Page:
SIMPSONVILLE, S.C. (BP) — October is Pastor Appreciation Month. This is the month when many churches will take some time to show their appreciation to their pastor for his love and ministry over the past year. Some churches will take up a love offering for their pastor. Many will put a basket in the vestibule for members to place cards in with kind sentiments they want to share with their pastor. A few churches may even have a dinner or a reception — a nice time to get together to express their feelings for their pastor.
All of these things are nice and good. In fact, I believe that it is a great idea for a church to take one month out of the year to do something special to show just how much they appreciate the time and effort, love and concern that their pastor has for them.
I know that I’ve been blessed in recent years by a church that does just that. Now, it wasn’t always that way. When I first came to Temple Baptist Church I remember when one of our new staff members, who had come from a larger church in North Carolina that evidently knew how to show their love for their pastor, approached Temple’s deacon chairman and asked him if the church ever had some sort of a pastor appreciation day. The chairman got a funny look on his face and said, “No. We never have. We just always paid ’em good.” My new associate shared how strange that sentiment was to him. He just couldn’t understand how a man so successful in the business world could overlook something so simple as expressing love and appreciation for a year’s worth of ministry. I remember him telling me how his former church would try to outdo themselves every year when it came time for pastor appreciation month. I know that pastor had to appreciate all they did to show him their love.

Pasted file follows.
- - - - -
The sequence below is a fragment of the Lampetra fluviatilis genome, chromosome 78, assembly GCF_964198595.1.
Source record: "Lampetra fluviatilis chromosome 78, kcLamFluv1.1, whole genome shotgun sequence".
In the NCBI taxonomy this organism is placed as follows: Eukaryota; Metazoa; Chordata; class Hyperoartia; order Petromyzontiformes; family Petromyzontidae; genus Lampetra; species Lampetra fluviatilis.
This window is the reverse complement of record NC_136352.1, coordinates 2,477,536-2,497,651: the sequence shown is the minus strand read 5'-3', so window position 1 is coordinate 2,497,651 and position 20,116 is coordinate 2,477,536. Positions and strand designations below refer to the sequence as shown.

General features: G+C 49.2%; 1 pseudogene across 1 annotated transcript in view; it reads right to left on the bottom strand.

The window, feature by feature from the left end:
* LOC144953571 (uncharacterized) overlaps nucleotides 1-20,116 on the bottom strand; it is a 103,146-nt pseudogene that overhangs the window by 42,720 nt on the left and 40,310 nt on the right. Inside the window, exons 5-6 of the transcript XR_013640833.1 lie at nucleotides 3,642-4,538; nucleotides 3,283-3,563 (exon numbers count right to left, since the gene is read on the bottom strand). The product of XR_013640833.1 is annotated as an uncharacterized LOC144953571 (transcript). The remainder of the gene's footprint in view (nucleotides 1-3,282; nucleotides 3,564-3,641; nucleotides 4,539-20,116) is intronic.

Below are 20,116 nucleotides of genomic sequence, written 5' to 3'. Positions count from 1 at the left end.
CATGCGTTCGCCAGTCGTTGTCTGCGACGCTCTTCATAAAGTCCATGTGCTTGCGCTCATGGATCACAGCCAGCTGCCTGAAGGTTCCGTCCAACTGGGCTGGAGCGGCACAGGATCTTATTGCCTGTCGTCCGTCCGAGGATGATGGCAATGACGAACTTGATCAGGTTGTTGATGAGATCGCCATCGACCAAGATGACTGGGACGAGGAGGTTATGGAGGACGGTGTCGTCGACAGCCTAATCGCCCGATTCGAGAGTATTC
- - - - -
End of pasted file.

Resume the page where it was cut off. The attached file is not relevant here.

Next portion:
As I was driving to the office this morning I was thinking through some of the gifts that I know I have appreciated over the years as a pastor and thought that I would share what I believe are the top ten gifts you should give your pastor, not just during Pastor Appreciation Month, but the other eleven months of the year as well.